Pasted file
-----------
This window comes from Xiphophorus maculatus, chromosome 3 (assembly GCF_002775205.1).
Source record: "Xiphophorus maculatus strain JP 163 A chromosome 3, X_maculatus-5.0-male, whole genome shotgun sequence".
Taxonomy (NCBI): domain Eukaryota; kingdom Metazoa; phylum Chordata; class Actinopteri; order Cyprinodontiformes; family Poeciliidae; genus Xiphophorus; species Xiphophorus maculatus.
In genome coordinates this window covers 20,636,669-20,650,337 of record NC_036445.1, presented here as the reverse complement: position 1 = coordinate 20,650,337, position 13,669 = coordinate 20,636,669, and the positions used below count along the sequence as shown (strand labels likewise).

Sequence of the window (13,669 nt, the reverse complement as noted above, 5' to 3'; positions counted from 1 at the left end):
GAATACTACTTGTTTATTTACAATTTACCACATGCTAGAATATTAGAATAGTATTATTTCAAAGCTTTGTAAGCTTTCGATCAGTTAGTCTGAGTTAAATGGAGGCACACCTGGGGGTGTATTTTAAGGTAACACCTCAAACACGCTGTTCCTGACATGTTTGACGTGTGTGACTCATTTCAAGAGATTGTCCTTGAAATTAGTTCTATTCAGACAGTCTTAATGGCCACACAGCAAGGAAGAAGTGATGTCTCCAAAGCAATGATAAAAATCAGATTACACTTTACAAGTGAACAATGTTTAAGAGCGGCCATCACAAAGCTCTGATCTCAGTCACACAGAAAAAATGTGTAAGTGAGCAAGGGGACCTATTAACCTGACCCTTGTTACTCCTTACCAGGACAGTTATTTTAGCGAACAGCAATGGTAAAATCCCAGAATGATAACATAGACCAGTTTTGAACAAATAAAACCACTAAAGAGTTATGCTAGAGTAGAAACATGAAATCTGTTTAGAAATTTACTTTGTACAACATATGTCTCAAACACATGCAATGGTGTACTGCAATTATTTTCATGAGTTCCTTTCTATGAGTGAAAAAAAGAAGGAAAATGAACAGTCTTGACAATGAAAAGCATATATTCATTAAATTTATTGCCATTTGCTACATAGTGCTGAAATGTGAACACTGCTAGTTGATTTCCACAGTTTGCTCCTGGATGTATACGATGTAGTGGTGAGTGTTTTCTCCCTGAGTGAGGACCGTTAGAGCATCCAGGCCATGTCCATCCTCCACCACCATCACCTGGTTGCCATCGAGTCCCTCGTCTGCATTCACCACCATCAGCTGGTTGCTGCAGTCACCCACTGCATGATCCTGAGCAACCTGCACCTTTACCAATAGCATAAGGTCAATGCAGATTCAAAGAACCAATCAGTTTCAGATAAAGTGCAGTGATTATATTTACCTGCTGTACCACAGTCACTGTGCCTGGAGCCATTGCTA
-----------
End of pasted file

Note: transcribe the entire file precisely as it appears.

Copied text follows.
This window comes from Xiphophorus maculatus, chromosome 3 (assembly GCF_002775205.1).
Source record: "Xiphophorus maculatus strain JP 163 A chromosome 3, X_maculatus-5.0-male, whole genome shotgun sequence".
Taxonomy (NCBI): domain Eukaryota; kingdom Metazoa; phylum Chordata; class Actinopteri; order Cyprinodontiformes; family Poeciliidae; genus Xiphophorus; species Xiphophorus maculatus.
In genome coordinates this window covers 20,636,669-20,650,337 of record NC_036445.1, presented here as the reverse complement: position 1 = coordinate 20,650,337, position 13,669 = coordinate 20,636,669, and the positions used below count along the sequence as shown (strand labels likewise).

Sequence of the window (13,669 nt, the reverse complement as noted above, 5' to 3'; positions counted from 1 at the left end):
GAATACTACTTGTTTATTTACAATTTACCACATGCTAGAATATTAGAATAGTATTATTTCAAAGCTTTGTAAGCTTTCGATCAGTTAGTCTGAGTTAAATGGAGGCACACCTGGGGGTGTATTTTAAGGTAACACCTCAAACACGCTGTTCCTGACATGTTTGACGTGTGTGACTCATTTCAAGAGATTGTCCTTGAAATTAGTTCTATTCAGACAGTCTTAATGGCCACACAGCAAGGAAGAAGTGATGTCTCCAAAGCAATGATAAAAATCAGATTACACTTTACAAGTGAACAATGTTTAAGAGCGGCCATCACAAAGCTCTGATCTCAGTCACACAGAAAAAATGTGTAAGTGAGCAAGGGGACCTATTAACCTGACCCTTGTTACTCCTTACCAGGACAGTTATTTTAGCGAACAGCAATGGTAAAATCCCAGAATGATAACATAGACCAGTTTTGAACAAATAAAACCACTAAAGAGTTATGCTAGAGTAGAAACATGAAATCTGTTTAGAAATTTACTTTGTACAACATATGTCTCAAACACATGCAATGGTGTACTGCAATTATTTTCATGAGTTCCTTTCTATGAGTGAAAAAAAGAAGGAAAATGAACAGTCTTGACAATGAAAAGCATATATTCATTAAATTTATTGCCATTTGCTACATAGTGCTGAAATGTGAACACTGCTAGTTGATTTCCACAGTTTGCTCCTGGATGTATACGATGTAGTGGTGAGTGTTTTCTCCCTGAGTGAGGACCGTTAGAGCATCCAGGCCATGTCCATCCTCCACCACCATCACCTGGTTGCCATCGAGTCCCTCGTCTGCATTCACCACCATCAGCTGGTTGCTGCAGTCACCCACTGCATGATCCTGAGCAACCTGCACCTTTACCAATAGCATAAGGTCAATGCAGATTCAAAGAACCAATCAGTTTCAGATAAAGTGCAGTGATTATATTTACCTGCTGTACCACAGTCACTGTGCCTGGAGCCATTGCTA